Have you ever imagined what it's like too truly go it alone...
Well done Lizzy. From the recent LizzyRacing newsletter:
Safely ashore after leg 1 of the Mini Transat
After 9 days and 13 hours (1250 nm) at sea, I have completed the first leg of the Mini Transat!
60 miles from the finish line, I was unsure how I would feel, and I how I would cope, with suddenly seeing so many people again after a completely isolated period at sea. My last two days of sailing had been perfect; bright sunshine, surfing in 10-15 knots of wind under my biggest spinnaker. I would have been perfectly happy to continue on to Guadeloupe - and had got quite used to a silent VHF for company!
I had a fantastic welcome on the pontoon, which you can watch here: https://www.youtube.com/watch?feature=youtu.be&v=SYfMpYB22ek&app=desktop
Early on in the race I had fallen into a routine, the mantra 'eat, sleep, sail, repeat' dictating life onboard.
My thoughts didn't stray much beyond the present, focusing on trying to push the boat as much as possible while getting the balance right between sleeping and eating enough. Apart from stealing a few chocolate cakes from my supplies from leg 2, I enjoyed my meal packs which compromised of Sports Kitchen meals, Expedition Foods and Bounce Balls (protein packed energy snacks).
During the first two days of the race I was addicted to the AIS - we were sailing west to cross a cold front, trying to time the tack perfectly for a speedy crossing of Biscay. With the top series sailors and some fast proto sailors within sight, I was really pushing to keep my speed up and keep an eye on the fleet. Unfortunately, I fell asleep for 40 minutes (or perhaps longer?), waking up to find that the large group of navigation lights that had been very close now seemed to be on the opposite tack, some miles away...
The fight was on to get back on track!
By Day 5, things got difficult. My two MP3 players broke, I hadn't a book onboard, and the one magazine I had ('Psychology') fell in the bilges.
I panicked about how I would cope for the next 843 miles, with just my thoughts and a harmonica for company.
Soon enough though, I got used to the strange serenity of being completely alone, and really started to enjoy it. With no idea where I was placed in the fleet, and only a rough idea with regard to the weather systems (I had a very poor SSB reception and so couldn't transcribe any of the information), it was difficult to know if I was making the right decisions.
I really tried to push the boat all the time, reefing, stacking, changing sails as soon as was necessary - but sometimes I had to 'step off the gas' . You reach a point where you realize your tiredness is going to lead to a breakage or accident. I would try to hold the biggest sail possible under pilot when I needed to rest - but three broaches in a row would mean time to change to a smaller sail!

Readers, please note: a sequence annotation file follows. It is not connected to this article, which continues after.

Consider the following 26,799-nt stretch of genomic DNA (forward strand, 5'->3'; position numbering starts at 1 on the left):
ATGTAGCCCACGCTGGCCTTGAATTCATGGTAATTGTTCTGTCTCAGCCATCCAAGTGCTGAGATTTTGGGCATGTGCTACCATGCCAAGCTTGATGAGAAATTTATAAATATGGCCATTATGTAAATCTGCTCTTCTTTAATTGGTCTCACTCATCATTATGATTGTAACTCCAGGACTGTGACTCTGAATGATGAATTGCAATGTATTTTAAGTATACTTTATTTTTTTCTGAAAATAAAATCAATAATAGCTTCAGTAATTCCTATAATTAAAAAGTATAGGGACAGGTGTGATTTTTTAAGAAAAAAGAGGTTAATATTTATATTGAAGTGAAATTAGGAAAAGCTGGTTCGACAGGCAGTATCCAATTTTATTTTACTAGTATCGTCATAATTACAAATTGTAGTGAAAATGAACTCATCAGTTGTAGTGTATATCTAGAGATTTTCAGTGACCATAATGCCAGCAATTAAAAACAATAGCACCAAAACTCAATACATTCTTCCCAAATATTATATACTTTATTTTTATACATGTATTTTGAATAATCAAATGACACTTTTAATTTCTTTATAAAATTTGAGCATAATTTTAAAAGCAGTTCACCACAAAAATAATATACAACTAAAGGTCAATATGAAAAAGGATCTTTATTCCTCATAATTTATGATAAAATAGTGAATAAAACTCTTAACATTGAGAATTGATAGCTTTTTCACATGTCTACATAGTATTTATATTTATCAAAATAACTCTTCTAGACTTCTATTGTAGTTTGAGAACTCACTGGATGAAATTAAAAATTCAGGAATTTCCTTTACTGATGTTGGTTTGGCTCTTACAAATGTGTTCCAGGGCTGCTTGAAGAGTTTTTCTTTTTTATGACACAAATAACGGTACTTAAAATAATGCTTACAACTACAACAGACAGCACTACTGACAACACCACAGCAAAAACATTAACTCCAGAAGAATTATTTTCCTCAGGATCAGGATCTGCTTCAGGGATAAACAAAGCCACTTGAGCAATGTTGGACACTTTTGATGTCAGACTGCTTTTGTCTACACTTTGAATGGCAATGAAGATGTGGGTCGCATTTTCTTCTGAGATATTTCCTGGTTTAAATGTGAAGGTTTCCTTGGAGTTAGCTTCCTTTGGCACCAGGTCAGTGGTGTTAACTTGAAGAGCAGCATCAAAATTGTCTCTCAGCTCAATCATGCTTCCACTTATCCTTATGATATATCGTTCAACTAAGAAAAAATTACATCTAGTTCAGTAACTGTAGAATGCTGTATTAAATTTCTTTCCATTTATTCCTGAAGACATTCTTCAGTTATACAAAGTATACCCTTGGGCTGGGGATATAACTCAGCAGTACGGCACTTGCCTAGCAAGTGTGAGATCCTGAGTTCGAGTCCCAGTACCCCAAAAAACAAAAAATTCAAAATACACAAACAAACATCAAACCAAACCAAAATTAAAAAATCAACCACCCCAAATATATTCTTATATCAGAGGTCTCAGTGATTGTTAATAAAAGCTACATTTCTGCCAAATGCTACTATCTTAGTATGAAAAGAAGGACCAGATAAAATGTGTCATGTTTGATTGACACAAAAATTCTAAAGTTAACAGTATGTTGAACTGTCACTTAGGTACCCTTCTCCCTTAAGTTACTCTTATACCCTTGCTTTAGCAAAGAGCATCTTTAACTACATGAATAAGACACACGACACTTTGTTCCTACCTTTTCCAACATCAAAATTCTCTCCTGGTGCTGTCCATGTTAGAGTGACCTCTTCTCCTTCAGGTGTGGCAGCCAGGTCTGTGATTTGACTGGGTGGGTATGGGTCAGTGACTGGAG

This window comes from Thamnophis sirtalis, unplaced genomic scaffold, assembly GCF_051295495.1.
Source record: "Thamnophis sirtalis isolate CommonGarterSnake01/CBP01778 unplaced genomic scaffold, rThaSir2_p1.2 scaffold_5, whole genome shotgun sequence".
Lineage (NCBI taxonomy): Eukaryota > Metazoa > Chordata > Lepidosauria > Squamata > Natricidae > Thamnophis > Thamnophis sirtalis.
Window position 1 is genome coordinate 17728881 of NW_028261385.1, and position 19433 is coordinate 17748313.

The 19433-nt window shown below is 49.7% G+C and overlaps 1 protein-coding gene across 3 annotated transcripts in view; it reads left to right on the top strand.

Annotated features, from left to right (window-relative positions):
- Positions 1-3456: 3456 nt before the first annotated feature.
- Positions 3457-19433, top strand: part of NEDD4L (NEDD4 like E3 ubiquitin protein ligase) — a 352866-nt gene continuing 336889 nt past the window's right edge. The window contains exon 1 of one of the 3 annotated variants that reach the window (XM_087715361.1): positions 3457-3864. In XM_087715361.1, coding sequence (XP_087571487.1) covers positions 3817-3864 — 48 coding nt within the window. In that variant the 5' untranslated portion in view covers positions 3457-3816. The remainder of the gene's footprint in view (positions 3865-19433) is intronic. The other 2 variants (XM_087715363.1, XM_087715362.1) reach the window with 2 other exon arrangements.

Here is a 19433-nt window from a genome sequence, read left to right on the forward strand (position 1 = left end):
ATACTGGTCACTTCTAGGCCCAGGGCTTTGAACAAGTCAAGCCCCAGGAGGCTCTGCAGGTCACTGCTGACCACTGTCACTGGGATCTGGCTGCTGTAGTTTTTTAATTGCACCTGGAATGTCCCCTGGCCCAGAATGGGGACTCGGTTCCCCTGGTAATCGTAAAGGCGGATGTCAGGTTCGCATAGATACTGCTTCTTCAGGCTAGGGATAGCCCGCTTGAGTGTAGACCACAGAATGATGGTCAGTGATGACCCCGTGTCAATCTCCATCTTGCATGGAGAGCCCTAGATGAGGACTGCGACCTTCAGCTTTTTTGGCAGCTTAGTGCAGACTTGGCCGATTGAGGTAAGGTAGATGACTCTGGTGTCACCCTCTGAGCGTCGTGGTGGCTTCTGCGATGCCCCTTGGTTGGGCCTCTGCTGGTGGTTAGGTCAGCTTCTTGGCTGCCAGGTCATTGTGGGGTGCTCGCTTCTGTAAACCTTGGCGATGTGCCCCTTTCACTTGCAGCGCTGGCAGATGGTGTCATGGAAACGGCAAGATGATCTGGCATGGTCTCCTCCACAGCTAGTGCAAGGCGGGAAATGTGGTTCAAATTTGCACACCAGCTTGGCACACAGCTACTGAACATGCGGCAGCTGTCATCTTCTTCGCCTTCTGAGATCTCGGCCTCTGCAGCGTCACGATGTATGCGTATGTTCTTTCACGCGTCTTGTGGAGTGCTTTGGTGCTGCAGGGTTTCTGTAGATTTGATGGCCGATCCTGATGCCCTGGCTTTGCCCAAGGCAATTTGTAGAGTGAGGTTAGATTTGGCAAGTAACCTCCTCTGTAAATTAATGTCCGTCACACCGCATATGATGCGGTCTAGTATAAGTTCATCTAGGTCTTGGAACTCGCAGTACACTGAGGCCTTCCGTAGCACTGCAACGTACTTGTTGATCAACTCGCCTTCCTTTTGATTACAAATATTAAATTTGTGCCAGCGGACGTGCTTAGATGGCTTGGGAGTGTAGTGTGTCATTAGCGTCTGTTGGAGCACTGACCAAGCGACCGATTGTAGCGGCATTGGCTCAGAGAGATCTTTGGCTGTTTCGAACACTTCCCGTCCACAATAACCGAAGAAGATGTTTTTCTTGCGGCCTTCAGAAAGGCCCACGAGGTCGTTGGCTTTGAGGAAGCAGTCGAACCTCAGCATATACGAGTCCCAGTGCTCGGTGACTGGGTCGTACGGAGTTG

Seeing another boat really makes it much easier to judge your speed, course and decisions. I had a '100 mile war' to the finish with Sylvain on 641, which kept me on my toes. We would go from being 0.5 - 3nm apart to losing sight of each other. I got a boost on the afternoon of day 9 when he re-appeared on the horizon, behind me under full spinnaker. I was sure he had been leading into the night, so it was easy to stay on the helm to keep him behind!
Once Lanzarote came into view on day 10, 6 more boats appeared suddenly on my AIS. I had no idea they were so close, and this meant another battle to the finish. With the wind dropping and shifting as we approached and rounded the island I had to change sails three times to stay at optimum speed, leaving my boat in quite an embarrassing state for my arrival on the pontoon.
I Finished 35th out of 46th in the series class, with no breakages, illnesses or injuries. I know what my weaknesses are, and I'm fully motivated to get out there for Leg 2 to try and improve my position.
With 20 days of non-stop racing ahead of me, my biggest fear is to make poor strategic decisions with regards to positioning in the fleet and weather systems. Fingers crossed my new SSB antenna will work more efficiently - and I won't hit any whales during the crossing!
I would like to say a huge 'thank you' to every single person who has helped on this journey to the 2015 Mini Transat; my family, sponsors and supporters.
Without your help and encouragement I would never even have got the campaign off the ground, let alone to the start of the race!
I am learning so much and hope you continue to be inspired to tackle your own dreams and ambitions.
Hard work always pays off - never give up!